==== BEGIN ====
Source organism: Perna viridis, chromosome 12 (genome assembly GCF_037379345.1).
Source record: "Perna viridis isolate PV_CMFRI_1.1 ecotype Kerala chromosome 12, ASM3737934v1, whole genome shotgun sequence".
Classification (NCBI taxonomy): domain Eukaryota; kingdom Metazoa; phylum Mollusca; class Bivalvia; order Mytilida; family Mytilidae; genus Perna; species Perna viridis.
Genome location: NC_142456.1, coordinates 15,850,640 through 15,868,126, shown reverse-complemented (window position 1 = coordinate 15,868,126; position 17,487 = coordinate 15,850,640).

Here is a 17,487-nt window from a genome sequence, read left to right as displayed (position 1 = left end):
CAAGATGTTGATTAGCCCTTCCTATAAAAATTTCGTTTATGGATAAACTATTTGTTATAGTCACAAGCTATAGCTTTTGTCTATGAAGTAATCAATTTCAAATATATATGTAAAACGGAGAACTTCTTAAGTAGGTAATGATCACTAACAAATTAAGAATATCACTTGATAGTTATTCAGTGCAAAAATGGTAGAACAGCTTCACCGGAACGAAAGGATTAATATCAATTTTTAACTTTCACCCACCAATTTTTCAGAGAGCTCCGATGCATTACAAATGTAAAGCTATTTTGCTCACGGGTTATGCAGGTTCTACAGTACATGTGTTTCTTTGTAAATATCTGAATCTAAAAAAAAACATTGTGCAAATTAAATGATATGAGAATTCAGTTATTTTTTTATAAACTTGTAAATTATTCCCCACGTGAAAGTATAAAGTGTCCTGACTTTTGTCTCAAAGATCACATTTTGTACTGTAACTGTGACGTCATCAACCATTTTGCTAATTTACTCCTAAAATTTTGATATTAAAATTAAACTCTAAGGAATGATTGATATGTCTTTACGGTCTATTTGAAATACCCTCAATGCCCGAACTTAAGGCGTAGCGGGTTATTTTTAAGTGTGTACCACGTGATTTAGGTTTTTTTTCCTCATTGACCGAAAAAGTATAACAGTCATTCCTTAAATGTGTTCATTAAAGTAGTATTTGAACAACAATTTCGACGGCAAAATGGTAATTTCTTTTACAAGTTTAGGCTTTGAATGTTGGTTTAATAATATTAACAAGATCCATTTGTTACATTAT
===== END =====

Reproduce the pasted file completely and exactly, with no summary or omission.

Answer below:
Source organism: Perna viridis, chromosome 12 (genome assembly GCF_037379345.1).
Source record: "Perna viridis isolate PV_CMFRI_1.1 ecotype Kerala chromosome 12, ASM3737934v1, whole genome shotgun sequence".
Classification (NCBI taxonomy): domain Eukaryota; kingdom Metazoa; phylum Mollusca; class Bivalvia; order Mytilida; family Mytilidae; genus Perna; species Perna viridis.
Genome location: NC_142456.1, coordinates 15,850,640 through 15,868,126, shown reverse-complemented (window position 1 = coordinate 15,868,126; position 17,487 = coordinate 15,850,640).

Here is a 17,487-nt window from a genome sequence, read left to right as displayed (position 1 = left end):
CAAGATGTTGATTAGCCCTTCCTATAAAAATTTCGTTTATGGATAAACTATTTGTTATAGTCACAAGCTATAGCTTTTGTCTATGAAGTAATCAATTTCAAATATATATGTAAAACGGAGAACTTCTTAAGTAGGTAATGATCACTAACAAATTAAGAATATCACTTGATAGTTATTCAGTGCAAAAATGGTAGAACAGCTTCACCGGAACGAAAGGATTAATATCAATTTTTAACTTTCACCCACCAATTTTTCAGAGAGCTCCGATGCATTACAAATGTAAAGCTATTTTGCTCACGGGTTATGCAGGTTCTACAGTACATGTGTTTCTTTGTAAATATCTGAATCTAAAAAAAAACATTGTGCAAATTAAATGATATGAGAATTCAGTTATTTTTTTATAAACTTGTAAATTATTCCCCACGTGAAAGTATAAAGTGTCCTGACTTTTGTCTCAAAGATCACATTTTGTACTGTAACTGTGACGTCATCAACCATTTTGCTAATTTACTCCTAAAATTTTGATATTAAAATTAAACTCTAAGGAATGATTGATATGTCTTTACGGTCTATTTGAAATACCCTCAATGCCCGAACTTAAGGCGTAGCGGGTTATTTTTAAGTGTGTACCACGTGATTTAGGTTTTTTTTCCTCATTGACCGAAAAAGTATAACAGTCATTCCTTAAATGTGTTCATTAAAGTAGTATTTGAACAACAATTTCGACGGCAAAATGGTAATTTCTTTTACAAGTTTAGGCTTTGAATGTTGGTTTAATAATATTAACAAGATCCATTTGTTACATTAT